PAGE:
I set my multimeter like this.

Multimeter settings

Plug the black lead to the short tab of NEMA5-15 receptacle first and the red lead to the long tab.

The moment I put the red lead in, there was a big spark. The circuit breaker was blown. And both of my lead is burned pretty bad like this

Leads damaged

What did I do wrong? Can someone explain it to me? Is it because I plugged the black lead to hot line of the NEMA5-15?

Before doing like what I described, I had done another run with the lead mistakenly plugged in the meter like this

Wrong setting

Everything seemed fine to me. And the meter displayed ~3.5A Then I realized I plugged the lead in wrong post so I swap the red lead and accident happened.

Can someone please explain this phenomenon to me?

  • 3
    \$\begingroup\$ You need to take a step back from mains electricity for a while until you know enough to be safe. Then you need to ask yourself what you're trying to measure the current through, and possibly also educate yourself about the difference between voltage and current and how each are measured. \$\endgroup\$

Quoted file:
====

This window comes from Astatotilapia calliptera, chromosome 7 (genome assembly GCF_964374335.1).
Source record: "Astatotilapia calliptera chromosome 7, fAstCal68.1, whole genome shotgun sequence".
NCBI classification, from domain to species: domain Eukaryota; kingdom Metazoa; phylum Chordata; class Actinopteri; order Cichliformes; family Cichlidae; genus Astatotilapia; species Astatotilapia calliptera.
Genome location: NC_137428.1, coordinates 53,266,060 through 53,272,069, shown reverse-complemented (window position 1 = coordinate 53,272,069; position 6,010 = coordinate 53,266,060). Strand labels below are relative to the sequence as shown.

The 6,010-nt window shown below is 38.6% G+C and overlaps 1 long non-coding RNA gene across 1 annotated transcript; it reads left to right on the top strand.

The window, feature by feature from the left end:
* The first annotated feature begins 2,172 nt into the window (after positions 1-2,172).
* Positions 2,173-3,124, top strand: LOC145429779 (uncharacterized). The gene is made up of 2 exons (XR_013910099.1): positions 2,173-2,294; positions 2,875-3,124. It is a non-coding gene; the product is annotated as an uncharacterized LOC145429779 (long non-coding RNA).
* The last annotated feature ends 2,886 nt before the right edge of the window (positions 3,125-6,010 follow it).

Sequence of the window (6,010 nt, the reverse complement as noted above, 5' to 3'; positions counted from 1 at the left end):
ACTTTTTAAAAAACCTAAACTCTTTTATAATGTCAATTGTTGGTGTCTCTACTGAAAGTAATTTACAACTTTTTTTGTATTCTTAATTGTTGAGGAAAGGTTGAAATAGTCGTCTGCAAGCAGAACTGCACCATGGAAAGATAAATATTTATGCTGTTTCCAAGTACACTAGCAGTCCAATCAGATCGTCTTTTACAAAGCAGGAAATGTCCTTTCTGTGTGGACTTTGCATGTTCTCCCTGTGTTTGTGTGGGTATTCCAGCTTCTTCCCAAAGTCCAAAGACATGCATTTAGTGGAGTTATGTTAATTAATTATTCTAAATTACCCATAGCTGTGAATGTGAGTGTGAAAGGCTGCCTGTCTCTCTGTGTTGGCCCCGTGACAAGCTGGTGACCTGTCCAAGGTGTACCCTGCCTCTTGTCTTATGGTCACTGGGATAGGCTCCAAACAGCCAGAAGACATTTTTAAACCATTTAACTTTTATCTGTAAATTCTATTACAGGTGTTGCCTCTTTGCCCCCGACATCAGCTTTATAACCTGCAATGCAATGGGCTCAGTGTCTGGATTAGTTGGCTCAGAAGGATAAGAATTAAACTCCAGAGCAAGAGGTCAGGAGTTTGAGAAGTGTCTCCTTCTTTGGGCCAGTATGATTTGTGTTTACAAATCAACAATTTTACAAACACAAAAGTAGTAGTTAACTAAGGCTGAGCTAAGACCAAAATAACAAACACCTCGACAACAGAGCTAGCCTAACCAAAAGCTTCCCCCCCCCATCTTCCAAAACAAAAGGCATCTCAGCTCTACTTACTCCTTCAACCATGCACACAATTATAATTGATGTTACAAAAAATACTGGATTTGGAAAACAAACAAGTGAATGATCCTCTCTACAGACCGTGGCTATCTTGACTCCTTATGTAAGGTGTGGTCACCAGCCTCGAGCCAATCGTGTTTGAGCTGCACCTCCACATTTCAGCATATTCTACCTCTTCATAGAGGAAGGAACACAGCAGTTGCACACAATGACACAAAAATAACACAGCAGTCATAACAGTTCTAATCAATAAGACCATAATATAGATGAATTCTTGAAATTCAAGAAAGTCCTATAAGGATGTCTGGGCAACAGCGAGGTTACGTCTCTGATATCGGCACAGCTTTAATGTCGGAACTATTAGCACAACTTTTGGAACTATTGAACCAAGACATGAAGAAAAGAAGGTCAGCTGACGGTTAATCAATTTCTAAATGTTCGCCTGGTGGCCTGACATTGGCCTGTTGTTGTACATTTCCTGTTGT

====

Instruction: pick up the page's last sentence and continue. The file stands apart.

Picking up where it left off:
– brhans
    Commented Jan 10, 2019 at 12:16

2 Answers 2


Current is aways measured in series with something.

An ampere meter "looks" like a short circuit. It works by measuring the voltage across a (very) small value resistor. Like, far less than 1ohm.

Assume your meter is using a 1 ohm current sense resistor, then at 120VAC it would draw 120A and "look" like a short circuit to your circuit breaker (which is rated for probably around 15A.)

If you are lucky, you only blew a fuse in your meter and damaged the cables. You may also have destroyed the meter completely.

The sparks may also have damaged the contacts in the outlet.

The way you had it connected the first time was for measuring voltage.

With the selector set to measure current but the cables connected for measuring voltage, all you got was non-sense - 3.5A is unrealistic for short circuit current from an outlet, and 3.5V wouldn't make much sense on a 120VAC outlet.

  • \$\begingroup\$ The sparks may also have damaged the contacts in the outlet. is important. This socket might be a fire hazard now. \$\endgroup\$
    – Jeroen3
    Commented Jan 10, 2019 at 14:18

So, according to what you have set on the dmm, you want to measure current.

To do that you need to put the meter in « series » with the circuit, which means removing the lead from its long tab and connecting hhe leads of the dmm to the tab and the, now removed, lead.

What you did before created a short-circuit and would, of course, blow the CB.


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